Yesterday, Facebook decided to continue banning former President Donald Trump from having an account on its platform. His FB account was extinguished on January 7th. The day prior, called Certification Day, he had gathered together a large crowd and incited many of them to storm the nearby Capitol to try to stop the 535 members of Congress gathered there to certify the Electoral College votes and declare Joe Biden the next president. Trump had been constantly declaring, and still is, what is now called “the Big Lie”–that the election was stolen from him due to voter fraud.
Facebook, Twitter, Instagram, YouTube, and others therefore banned President Trump from using their social platforms because he had incited violence on Certification Day. Many hundreds from that crowd had assaulted the Capitol, which resulted in five deaths and 140 Capitol Police officer injuries. And Trump never admitted fault about it.
Mark Zuckerberg, the founder and CEO of Facebook, had been a strong proponent of free speech. When U.S. intelligence services claimed in 2016 that Russian government operatives were using Facebook to interfere in the upcoming president election to get Donald Trump elected, Zuckerberg publicly denied it had happened. Months later, he retracted that declaration, admitted it had occurred, and expressed regret.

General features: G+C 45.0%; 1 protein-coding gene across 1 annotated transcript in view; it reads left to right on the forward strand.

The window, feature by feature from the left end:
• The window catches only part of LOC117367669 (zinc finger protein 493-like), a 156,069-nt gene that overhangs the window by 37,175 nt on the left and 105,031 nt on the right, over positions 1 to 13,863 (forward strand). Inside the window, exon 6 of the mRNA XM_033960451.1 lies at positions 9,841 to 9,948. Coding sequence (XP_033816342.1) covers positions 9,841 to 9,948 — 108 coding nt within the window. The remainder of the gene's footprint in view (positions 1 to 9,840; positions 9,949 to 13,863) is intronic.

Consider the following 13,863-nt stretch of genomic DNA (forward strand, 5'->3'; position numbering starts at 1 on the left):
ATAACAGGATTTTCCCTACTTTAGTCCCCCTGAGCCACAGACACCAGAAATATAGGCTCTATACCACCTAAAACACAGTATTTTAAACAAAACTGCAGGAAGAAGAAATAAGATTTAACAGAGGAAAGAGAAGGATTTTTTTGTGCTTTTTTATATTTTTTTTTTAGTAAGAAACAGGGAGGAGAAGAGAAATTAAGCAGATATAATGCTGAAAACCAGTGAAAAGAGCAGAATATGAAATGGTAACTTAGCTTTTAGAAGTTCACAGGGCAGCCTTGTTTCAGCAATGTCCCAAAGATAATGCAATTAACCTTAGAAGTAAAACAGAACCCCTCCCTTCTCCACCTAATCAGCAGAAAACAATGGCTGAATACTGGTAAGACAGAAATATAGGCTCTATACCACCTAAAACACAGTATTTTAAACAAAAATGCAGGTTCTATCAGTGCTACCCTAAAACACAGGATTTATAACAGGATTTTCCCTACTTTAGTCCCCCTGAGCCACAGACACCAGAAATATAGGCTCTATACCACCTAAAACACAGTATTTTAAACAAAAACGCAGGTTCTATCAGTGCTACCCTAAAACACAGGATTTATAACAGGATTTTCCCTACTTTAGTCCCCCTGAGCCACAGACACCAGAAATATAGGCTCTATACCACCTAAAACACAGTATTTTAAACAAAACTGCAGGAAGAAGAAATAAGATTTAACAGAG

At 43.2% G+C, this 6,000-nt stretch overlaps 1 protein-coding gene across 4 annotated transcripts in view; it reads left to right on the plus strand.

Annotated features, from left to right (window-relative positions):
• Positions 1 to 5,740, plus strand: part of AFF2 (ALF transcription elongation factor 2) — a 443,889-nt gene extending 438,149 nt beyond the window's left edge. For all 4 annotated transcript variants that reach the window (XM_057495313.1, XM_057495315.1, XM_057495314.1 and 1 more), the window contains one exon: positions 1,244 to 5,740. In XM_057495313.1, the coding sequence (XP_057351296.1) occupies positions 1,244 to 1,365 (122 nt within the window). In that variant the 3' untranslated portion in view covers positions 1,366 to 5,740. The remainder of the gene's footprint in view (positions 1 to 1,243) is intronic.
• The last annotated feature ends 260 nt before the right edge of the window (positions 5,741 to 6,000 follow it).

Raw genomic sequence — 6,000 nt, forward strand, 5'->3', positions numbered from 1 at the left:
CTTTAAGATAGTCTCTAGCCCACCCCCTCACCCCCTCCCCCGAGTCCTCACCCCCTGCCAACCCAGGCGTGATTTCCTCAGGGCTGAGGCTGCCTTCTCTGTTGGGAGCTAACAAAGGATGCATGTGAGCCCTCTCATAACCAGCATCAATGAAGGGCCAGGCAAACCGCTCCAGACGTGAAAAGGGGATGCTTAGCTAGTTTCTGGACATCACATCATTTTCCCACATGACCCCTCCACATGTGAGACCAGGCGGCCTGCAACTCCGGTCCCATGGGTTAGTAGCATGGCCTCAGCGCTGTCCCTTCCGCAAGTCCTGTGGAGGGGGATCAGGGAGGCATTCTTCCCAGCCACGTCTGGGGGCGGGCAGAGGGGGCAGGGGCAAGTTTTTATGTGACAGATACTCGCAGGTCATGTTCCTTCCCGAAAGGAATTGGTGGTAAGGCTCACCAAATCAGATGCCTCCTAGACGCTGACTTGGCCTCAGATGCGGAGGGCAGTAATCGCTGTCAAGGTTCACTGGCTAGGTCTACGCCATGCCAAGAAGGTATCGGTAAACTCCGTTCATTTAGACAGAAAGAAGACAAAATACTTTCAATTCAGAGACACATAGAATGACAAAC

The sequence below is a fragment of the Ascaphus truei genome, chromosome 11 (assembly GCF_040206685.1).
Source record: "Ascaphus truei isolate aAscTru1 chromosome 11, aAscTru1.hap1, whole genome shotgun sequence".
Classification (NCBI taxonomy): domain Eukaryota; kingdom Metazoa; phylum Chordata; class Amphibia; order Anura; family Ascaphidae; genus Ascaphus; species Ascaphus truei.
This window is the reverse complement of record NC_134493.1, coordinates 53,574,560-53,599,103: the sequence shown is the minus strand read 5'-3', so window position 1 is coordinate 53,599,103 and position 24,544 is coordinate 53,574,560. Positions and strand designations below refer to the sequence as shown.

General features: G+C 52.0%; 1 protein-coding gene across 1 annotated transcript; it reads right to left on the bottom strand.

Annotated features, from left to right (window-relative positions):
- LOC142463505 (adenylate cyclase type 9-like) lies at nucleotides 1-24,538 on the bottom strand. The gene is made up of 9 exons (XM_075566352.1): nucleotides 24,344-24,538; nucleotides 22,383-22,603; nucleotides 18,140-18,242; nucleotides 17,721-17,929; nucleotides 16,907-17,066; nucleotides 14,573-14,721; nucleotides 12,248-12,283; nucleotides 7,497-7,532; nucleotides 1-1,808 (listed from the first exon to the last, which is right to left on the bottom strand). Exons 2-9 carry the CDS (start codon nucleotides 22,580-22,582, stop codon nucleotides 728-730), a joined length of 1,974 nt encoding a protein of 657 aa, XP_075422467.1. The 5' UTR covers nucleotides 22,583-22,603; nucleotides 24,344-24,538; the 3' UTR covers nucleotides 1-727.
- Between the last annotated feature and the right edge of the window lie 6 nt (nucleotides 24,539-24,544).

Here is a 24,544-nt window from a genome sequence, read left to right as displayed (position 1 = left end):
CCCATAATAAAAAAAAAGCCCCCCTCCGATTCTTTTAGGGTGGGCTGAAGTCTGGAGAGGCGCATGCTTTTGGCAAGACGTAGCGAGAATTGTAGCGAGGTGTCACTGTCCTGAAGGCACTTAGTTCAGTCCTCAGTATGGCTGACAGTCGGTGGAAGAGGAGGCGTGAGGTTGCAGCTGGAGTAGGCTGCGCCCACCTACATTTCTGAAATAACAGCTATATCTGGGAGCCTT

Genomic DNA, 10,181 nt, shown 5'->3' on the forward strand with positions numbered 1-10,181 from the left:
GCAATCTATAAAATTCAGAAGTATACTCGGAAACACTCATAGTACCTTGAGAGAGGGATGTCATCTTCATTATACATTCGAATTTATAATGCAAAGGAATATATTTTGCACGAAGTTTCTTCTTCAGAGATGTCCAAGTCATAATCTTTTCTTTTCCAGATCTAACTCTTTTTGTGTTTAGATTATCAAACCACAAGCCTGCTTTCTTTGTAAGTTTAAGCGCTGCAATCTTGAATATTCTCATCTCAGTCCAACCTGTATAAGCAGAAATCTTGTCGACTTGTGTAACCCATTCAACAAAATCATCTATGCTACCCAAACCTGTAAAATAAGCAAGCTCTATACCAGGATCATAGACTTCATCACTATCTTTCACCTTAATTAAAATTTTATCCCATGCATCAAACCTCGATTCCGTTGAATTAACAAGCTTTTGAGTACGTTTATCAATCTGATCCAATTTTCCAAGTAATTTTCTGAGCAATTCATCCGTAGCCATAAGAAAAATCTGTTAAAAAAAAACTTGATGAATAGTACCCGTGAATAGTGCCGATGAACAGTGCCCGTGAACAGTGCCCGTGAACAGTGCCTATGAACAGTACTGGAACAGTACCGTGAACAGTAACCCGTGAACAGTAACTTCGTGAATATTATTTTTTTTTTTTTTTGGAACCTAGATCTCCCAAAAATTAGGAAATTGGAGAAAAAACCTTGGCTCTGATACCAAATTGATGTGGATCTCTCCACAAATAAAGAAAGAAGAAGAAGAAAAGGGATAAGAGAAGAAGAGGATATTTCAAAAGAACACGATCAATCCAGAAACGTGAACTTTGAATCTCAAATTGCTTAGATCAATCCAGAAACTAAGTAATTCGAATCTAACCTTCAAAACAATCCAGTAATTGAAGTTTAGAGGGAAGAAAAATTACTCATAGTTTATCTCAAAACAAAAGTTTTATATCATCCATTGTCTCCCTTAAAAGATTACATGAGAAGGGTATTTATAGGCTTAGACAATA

But many, including myself, believed Zuckerberg was not doing enough to stop this Russian interference. I have been an investor in Facebook multiple times, even before it went public. About two years ago I sold my Facebook shares, even though it was a good investment, and decided I would never invest in the company again unless they changed for the better about policing their platform. I viewed it a lot like a newspaper. I believed Facebook had hurt our country in refusing to police its platform any more than it was and that it should hold politicians accountable just as much as other clients.
When Zuckerberg announced this Facebook ban of Trump months ago, he explained, “We believe the risks of allowing the president to continue to use our service during the period are simply too great.”
And Facebook is trying to do more about this problem now. It selected an independent oversight board consisting of twenty lawyers, journalists, and politicians to study the problem and make suggestions for solving it. So, Facebook announced yesterday that it would continue banning Trump from its platform for an indefinite period. The board, however, recommended that Facebook revisit this decision within the next six months. It also advised Facebook to establish a criterion of principles for banning anyone and to be transparent about it. The other above-mentioned social media platforms have continued to ban Donald Trump until now as well.
So, since this banning of Donald Trump from social media, he has no longer had his giant megaphone to constantly spread his rhetoric and many lies. And reportedly twenty-nine legal investigations of Trump–most of them civil, but some criminal–have been underway, some for years. If he gets indicted in the next few months for any of these investigations, I suspect that Donald Trump’s previous involvement on social media will be history. That is, Facebook, Twitter, and other platforms will no longer allow Donald Trump, the former U.S. president, to trumpet again on their platforms.